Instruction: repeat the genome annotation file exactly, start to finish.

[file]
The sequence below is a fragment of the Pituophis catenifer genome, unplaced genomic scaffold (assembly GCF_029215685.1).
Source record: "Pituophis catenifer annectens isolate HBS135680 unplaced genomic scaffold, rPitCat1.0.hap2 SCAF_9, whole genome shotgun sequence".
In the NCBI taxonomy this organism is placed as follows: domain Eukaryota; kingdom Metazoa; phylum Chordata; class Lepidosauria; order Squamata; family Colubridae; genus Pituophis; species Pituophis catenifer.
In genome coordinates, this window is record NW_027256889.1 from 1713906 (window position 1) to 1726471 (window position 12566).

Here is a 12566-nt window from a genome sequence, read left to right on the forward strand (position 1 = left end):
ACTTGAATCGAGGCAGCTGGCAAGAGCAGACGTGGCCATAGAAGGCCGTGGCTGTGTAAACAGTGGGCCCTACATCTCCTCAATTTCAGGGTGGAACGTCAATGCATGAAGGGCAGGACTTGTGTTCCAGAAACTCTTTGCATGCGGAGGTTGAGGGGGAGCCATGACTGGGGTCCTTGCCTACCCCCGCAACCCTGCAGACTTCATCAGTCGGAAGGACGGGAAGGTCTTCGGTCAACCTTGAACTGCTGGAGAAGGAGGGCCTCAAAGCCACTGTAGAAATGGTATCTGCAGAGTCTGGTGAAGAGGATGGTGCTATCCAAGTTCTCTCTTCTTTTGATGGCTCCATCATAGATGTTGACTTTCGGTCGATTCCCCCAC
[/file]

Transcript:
The sequence below is a fragment of the Pituophis catenifer genome, unplaced genomic scaffold (assembly GCF_029215685.1).
Source record: "Pituophis catenifer annectens isolate HBS135680 unplaced genomic scaffold, rPitCat1.0.hap2 SCAF_9, whole genome shotgun sequence".
In the NCBI taxonomy this organism is placed as follows: domain Eukaryota; kingdom Metazoa; phylum Chordata; class Lepidosauria; order Squamata; family Colubridae; genus Pituophis; species Pituophis catenifer.
In genome coordinates, this window is record NW_027256889.1 from 1713906 (window position 1) to 1726471 (window position 12566).

Here is a 12566-nt window from a genome sequence, read left to right on the forward strand (position 1 = left end):
ACTTGAATCGAGGCAGCTGGCAAGAGCAGACGTGGCCATAGAAGGCCGTGGCTGTGTAAACAGTGGGCCCTACATCTCCTCAATTTCAGGGTGGAACGTCAATGCATGAAGGGCAGGACTTGTGTTCCAGAAACTCTTTGCATGCGGAGGTTGAGGGGGAGCCATGACTGGGGTCCTTGCCTACCCCCGCAACCCTGCAGACTTCATCAGTCGGAAGGACGGGAAGGTCTTCGGTCAACCTTGAACTGCTGGAGAAGGAGGGCCTCAAAGCCACTGTAGAAATGGTATCTGCAGAGTCTGGTGAAGAGGATGGTGCTATCCAAGTTCTCTCTTCTTTTGATGGCTCCATCATAGATGTTGACTTTCGGTCGATTCCCCCAC